George and Lenny are like old friends to high school English students and classic film lovers (they were played by Burgess Meredith and Lon Chaney Jr. in 1939) as the doomed protagonists in “Of Mice and Men.”
The pair of Depression Era-laborers are so familiar that one could ask why we would want to return with them to that Soledad ranch where their happiest dreams and deepest fears all come to such a tragic end.
But even Steinbeck knew that the intimacy of joining the two mismatched men on stage would have a far different effect from reading them on the printed page. In turning his book into a play, Steinbeck tightened the spaces and heated up the friction between the small gang of ranch workers rubbing against each other in a rough California bunkhouse and barn.
The set for the New Phoenix Theatre Company’s excellent production, playing through April 16, captures that intent. The relatively large cast of nine men and one troublesome woman squeezes years of contained emotion into the tight, drab living quarters, the place where dreams come to die.
That, however, is not where the story starts.
Away from the dangers of the main-stage bunkhouse, a riverside oasis extends out into the New Phoenix audience. The natural, open area where we first meet George and Lenny has room for them to talk freely enough to reveal the odd dynamic that keeps these unlikely friends together.
George is the sharp guy who knows his way around, and John Fredo plays him as a brusque, pragmatic planner. He anticipates trouble and does his damnedest to head it off, lecturing Lenny in the sharp, frustrated language of a parent using tough love.
George knows what he is up against with Lenny, a big man who works like an ox and thinks like a child, and we quickly do, too.
As Lenny Small, Greg Natale is a revelation. The character can be played in a few ways, emphasizing his dependence on George, his insecurity or his problematic emotional instability.
Natale gives us all of those to help us see Lenny as a whole person, a guy who appreciates a joke and who even can imagine a better life, “living off the fat of the land,” as he likes to say.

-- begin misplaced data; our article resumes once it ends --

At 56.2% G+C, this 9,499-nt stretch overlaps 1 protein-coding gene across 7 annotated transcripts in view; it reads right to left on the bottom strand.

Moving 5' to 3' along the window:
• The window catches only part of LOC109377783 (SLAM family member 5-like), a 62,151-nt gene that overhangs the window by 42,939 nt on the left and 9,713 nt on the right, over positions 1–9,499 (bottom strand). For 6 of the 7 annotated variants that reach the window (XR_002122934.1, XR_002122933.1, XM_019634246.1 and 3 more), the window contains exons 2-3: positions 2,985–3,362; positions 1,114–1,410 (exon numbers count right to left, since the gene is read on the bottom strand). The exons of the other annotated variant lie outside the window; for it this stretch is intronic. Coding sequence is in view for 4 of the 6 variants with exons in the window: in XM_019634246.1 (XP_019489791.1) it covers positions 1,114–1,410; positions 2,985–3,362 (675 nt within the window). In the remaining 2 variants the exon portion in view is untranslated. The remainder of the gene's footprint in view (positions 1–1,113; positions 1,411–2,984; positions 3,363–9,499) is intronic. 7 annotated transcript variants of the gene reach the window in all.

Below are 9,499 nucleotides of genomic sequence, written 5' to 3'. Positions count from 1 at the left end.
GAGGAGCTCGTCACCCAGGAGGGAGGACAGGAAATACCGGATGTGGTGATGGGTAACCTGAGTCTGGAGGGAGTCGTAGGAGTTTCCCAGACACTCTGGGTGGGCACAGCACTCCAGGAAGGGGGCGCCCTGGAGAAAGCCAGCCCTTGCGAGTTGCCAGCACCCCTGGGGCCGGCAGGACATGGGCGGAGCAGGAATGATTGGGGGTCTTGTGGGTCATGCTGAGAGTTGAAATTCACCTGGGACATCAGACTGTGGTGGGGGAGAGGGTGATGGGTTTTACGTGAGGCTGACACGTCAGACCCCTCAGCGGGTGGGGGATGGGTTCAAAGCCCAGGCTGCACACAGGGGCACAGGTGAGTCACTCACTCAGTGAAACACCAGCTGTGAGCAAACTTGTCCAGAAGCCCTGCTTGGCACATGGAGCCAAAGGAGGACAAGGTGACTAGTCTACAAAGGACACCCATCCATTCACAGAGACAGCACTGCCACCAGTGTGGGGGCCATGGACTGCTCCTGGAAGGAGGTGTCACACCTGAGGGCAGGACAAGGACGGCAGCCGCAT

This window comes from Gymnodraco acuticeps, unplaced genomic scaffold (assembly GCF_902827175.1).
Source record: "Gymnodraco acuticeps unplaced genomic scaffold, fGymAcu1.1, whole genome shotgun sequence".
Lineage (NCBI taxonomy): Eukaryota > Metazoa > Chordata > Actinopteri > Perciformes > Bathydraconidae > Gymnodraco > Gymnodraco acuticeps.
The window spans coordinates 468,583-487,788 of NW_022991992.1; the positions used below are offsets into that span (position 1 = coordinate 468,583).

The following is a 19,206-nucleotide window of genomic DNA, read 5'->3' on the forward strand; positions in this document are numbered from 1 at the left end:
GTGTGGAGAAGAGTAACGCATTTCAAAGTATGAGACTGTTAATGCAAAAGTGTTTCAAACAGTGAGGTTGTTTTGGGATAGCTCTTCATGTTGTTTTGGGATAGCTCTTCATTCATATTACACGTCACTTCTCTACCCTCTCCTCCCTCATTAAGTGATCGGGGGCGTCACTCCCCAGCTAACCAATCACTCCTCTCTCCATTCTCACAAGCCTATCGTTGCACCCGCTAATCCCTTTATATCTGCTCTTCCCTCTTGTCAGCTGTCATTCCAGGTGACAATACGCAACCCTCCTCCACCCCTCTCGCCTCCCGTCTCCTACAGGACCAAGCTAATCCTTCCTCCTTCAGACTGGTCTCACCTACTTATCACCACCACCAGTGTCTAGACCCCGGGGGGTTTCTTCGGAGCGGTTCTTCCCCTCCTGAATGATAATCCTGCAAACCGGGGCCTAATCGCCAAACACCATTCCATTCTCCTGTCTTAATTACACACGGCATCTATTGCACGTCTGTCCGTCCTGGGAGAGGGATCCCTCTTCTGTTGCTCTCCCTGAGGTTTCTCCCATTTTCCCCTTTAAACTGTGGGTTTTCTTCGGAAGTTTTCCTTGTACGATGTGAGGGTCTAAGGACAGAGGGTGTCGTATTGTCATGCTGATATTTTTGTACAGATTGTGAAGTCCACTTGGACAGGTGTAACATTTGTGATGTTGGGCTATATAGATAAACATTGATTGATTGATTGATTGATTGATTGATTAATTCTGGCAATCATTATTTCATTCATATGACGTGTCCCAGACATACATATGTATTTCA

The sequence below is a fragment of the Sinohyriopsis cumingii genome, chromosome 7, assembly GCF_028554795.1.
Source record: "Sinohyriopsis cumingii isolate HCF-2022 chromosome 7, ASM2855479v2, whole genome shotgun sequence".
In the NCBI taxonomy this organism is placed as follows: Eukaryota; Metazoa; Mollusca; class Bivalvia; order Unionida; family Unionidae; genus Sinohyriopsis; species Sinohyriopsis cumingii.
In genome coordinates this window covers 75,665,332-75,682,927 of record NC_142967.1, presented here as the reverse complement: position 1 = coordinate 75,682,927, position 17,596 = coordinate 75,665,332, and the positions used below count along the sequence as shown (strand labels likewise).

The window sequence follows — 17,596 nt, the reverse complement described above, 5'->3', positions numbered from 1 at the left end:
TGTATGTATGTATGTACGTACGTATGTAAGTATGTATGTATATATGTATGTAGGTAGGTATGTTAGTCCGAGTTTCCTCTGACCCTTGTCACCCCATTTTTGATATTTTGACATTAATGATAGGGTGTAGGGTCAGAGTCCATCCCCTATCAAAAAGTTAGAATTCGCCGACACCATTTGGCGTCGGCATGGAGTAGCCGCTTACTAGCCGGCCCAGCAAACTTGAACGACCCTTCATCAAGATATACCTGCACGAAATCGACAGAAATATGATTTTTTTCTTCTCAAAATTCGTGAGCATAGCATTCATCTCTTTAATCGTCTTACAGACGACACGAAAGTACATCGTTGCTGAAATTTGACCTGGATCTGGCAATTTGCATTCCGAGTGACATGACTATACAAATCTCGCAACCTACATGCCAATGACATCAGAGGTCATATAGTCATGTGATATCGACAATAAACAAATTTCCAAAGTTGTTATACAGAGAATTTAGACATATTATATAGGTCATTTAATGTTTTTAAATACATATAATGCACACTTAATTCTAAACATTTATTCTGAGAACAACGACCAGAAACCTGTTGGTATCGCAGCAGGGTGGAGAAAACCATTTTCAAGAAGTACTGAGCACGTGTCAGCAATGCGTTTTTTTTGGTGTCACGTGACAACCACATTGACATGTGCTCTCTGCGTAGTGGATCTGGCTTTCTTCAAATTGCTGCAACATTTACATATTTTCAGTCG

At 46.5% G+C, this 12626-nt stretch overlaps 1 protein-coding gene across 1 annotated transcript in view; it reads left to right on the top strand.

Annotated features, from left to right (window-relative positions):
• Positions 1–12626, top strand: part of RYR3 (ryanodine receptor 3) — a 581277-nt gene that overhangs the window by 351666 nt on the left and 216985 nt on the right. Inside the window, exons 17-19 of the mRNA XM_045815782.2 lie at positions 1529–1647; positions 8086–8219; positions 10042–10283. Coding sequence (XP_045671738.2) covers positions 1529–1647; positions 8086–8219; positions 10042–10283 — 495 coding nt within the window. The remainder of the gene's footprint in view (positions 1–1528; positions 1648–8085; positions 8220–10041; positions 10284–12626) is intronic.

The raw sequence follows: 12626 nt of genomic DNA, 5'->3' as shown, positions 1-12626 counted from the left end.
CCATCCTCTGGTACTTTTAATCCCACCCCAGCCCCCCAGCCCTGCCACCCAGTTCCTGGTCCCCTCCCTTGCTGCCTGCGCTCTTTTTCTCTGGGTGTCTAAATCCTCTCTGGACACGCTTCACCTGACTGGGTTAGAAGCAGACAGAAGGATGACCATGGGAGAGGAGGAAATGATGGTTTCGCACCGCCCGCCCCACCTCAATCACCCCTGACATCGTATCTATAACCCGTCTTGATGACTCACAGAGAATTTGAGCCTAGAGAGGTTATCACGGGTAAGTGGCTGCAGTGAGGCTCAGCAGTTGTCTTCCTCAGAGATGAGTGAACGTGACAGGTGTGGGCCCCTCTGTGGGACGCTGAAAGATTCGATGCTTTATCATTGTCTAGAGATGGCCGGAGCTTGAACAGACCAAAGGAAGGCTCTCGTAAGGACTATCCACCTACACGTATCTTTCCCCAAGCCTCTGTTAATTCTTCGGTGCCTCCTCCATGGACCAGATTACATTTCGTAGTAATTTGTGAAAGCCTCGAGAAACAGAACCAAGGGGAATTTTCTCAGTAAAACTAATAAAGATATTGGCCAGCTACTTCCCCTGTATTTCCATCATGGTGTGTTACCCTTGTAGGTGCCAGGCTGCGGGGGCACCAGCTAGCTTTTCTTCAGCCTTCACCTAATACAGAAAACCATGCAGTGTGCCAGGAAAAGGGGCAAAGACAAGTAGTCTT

This Lenny lets us laugh for a little while, so his dream of the little place with a hutch full of rabbits that he could stroke doesn’t seem that impossible. Even though it is.
Lenny and George are such powerful creations that is it easy to forget that Steinbeck filled his story with a small world full of lost souls. The ranch is home to half a dozen folks who wish life could deal them a fresh hand. There’s the injured farmhand Candy, fully realized by Jack Agugliara, who uses the one hand he has left to grab tight to George and Lenny’s dream of independence.
John F. Kennedy as Slim, the mule skinner, knows better, but that hasn’t made him give up his humanity. Crooks (Jonathan Foreman) discovers that being the only black man on the ranch means only that his isolation is more overt, not that he is the only one who is alone.
And then there is Curly’s wife, the unskilled seductress who escaped one trap for a self-made prison she never imagined. She doesn’t even have a name, and Candice Kogut plays her with an anonymous anger that embodies her strongest desire, and it isn’t for sex. She is simply a woman who wants to be seen and heard, in whatever way she can.
Jamie O’Neill as Curley, and John Profeta and Justin Fiordaliso as the other ranch hands round out the cast, with house manager Thomas Scahill doing quick work as The Boss. The show is directed by Kelli Bocock-Natale.
One issue that did come up on opening night: The show was billed as having a two-hour running time. A slightly extended intermission aside, the show went over two and a half hours, indicating that some pacing problems may still need to be worked out.
“Of Mice and Men”
When: Through April 16
Where: New Phoenix Theatre Company, 95 Johnson Park
Tickets: $30 general, $20 for students and seniors. Every Thursday night is pay-what-you-can performances.
Info: 853-1334, newphoenixtheatre.org.